If you like sunshine, try to get outside Friday.
That might be your best chance of seeing the sun during this Presidents Day weekend, according to the National Weather Service.
After the morning fog and clouds burn off, a mostly sunny afternoon is forecast with a high of 52, slightly warmer than usual for this time of year.
Over the weekend, look for cooler, damper conditions — but not necessarily a washout:
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The forecast calls for morning showers on Saturday, a chance of morning showers followed by sun on Sunday, and rain likely on Presidents Day, with highs in the mid 40s each day.
Although the Puget Sound area’s weather may seem dreary at times, it’s positively benign compared to what much of the country has been dealing with, such as the three feet of snow that hit much of the Northeast in the past week.
So far, Seattle has had a good winter for snow haters. The 0.6 of an inch that fell Dec. 18 was the only measurable snow this season at Seattle-Tacoma International Airport.
In the same period last year, the airport had 9.6 inches of snow.
With each snow-free day, the chances diminish that Seattle commuters will have to deal with a paralyzing snowstorm this winter.
“There’s a decreasing chance of snow, but you can’t rule it out,” said Ni Cushmeer, of the National Weather Service, noting that the city has had snow in March — and even into April.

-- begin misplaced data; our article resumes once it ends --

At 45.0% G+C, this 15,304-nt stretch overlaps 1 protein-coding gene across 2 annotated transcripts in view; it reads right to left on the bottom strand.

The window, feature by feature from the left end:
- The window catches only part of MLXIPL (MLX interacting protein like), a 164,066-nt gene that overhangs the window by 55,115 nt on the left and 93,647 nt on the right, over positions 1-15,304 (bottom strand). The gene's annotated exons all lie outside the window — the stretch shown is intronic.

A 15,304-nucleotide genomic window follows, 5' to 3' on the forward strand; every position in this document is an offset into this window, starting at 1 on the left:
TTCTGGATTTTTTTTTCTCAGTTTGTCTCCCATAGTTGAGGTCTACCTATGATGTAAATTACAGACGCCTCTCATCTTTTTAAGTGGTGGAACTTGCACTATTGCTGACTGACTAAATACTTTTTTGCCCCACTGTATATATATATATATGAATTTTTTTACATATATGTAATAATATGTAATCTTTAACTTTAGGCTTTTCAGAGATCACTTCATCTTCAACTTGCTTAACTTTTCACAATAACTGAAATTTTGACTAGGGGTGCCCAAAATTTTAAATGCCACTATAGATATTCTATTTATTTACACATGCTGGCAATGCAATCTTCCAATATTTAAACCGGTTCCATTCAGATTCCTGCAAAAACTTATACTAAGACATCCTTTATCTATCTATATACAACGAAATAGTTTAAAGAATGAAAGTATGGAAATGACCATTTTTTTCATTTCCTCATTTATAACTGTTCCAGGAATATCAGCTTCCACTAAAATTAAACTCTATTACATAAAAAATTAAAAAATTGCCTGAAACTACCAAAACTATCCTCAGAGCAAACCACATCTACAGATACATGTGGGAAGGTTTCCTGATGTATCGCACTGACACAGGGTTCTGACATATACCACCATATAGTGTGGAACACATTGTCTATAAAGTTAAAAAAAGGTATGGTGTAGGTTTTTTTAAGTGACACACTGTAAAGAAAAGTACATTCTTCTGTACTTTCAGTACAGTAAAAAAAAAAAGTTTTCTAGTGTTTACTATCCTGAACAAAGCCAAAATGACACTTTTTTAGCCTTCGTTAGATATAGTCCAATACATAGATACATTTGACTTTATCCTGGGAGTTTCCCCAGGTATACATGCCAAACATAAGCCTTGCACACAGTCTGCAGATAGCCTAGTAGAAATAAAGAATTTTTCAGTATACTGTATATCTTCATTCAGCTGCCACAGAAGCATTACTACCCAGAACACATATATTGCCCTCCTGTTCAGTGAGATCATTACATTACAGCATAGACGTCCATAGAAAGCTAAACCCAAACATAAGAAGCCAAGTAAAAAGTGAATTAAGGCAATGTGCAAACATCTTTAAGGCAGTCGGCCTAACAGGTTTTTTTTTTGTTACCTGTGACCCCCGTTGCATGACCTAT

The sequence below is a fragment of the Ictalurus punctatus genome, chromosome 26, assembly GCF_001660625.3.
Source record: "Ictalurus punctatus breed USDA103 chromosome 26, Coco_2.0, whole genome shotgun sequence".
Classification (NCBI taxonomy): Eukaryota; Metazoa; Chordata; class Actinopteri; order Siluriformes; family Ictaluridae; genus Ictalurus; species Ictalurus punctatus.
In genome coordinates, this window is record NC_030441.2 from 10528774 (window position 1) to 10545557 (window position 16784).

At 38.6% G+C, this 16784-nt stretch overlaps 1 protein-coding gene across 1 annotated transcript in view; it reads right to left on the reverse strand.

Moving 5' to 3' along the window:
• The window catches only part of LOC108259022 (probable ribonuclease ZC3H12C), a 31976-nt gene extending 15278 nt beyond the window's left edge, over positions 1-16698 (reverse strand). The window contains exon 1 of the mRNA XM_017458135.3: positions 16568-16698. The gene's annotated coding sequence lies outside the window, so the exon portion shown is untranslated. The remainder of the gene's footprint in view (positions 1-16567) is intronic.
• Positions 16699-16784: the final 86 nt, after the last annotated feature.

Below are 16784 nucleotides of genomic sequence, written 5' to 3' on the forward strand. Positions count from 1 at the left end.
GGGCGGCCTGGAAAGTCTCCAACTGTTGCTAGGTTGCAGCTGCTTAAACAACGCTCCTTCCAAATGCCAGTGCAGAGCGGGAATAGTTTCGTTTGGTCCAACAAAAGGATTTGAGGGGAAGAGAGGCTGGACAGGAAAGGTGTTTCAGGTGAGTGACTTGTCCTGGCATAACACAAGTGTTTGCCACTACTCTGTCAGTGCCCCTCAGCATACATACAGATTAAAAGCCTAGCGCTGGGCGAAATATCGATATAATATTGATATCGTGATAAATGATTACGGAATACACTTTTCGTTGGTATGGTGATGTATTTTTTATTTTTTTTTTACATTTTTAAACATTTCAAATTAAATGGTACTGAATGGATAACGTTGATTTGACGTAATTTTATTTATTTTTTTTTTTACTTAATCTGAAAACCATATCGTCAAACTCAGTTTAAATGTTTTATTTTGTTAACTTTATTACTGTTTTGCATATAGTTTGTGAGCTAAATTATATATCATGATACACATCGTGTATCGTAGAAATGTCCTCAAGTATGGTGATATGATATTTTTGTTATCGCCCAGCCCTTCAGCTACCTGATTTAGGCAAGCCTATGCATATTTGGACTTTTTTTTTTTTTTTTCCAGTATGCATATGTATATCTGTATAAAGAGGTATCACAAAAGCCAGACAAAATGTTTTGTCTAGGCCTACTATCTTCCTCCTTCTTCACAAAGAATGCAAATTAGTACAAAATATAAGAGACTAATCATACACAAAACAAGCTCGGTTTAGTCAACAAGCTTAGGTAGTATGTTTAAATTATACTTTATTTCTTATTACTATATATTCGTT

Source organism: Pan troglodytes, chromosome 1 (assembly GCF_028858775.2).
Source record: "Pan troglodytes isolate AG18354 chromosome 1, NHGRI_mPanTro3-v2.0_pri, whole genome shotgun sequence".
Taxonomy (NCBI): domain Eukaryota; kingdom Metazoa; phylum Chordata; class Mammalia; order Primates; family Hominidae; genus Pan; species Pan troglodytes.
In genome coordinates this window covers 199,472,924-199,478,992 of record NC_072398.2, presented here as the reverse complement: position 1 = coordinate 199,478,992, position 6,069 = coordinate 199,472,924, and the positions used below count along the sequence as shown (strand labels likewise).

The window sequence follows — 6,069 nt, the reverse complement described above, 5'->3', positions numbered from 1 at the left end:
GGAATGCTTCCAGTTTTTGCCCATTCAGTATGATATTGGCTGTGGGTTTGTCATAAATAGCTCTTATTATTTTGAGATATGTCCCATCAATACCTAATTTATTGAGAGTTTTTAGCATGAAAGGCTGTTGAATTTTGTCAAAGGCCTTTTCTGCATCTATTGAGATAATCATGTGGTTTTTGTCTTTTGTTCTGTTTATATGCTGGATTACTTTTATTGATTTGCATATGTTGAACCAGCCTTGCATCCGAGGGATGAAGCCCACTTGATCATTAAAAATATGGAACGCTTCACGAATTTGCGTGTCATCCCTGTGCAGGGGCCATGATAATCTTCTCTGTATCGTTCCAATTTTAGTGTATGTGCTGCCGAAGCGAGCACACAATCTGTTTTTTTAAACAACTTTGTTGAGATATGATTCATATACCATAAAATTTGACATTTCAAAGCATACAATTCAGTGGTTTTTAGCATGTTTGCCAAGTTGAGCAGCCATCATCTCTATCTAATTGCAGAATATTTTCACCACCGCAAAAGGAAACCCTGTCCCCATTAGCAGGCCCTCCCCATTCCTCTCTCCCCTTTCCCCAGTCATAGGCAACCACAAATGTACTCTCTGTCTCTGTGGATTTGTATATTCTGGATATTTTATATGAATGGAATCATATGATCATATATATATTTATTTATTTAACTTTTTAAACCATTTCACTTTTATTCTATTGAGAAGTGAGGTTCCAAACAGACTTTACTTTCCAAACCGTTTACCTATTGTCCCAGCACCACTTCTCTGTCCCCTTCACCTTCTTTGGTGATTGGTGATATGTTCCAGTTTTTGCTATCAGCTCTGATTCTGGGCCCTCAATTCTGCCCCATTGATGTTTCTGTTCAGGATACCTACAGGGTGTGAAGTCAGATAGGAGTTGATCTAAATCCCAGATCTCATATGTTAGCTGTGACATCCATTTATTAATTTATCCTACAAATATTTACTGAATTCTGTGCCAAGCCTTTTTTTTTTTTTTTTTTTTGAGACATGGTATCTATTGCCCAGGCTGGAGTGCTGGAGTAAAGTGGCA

The latest into a year that measurable snow fell at the airport was April 17, 1972, when 1.2 inches was recorded.
Even though the Seattle area hasn’t been battling snow, it has been having a wetter than usual “rain year,” which starts Oct. 1.
Since that date, Sea-Tac has had 26.47 inches of rain, compared to a normal 22.68 inches for that period, and 19.05 in the same time period last year.
The area where snow has been falling is where many people might say it belongs: In the mountains.
Meagan McFadden of the state Department of Transportation said the 251 inches of snow that has fallen at Snoqualmie Pass so far this season is slightly more than usual.
Snoqualmie Pass, at about 3,000 feet, is expected to get rain on Saturday, then snow on Sunday and Monday. Higher mountain areas are forecast to get snow each day.
Jack Broom: firstname.lastname@example.org
Seattle Times news researcher Miyoko Wolf contributed to this story.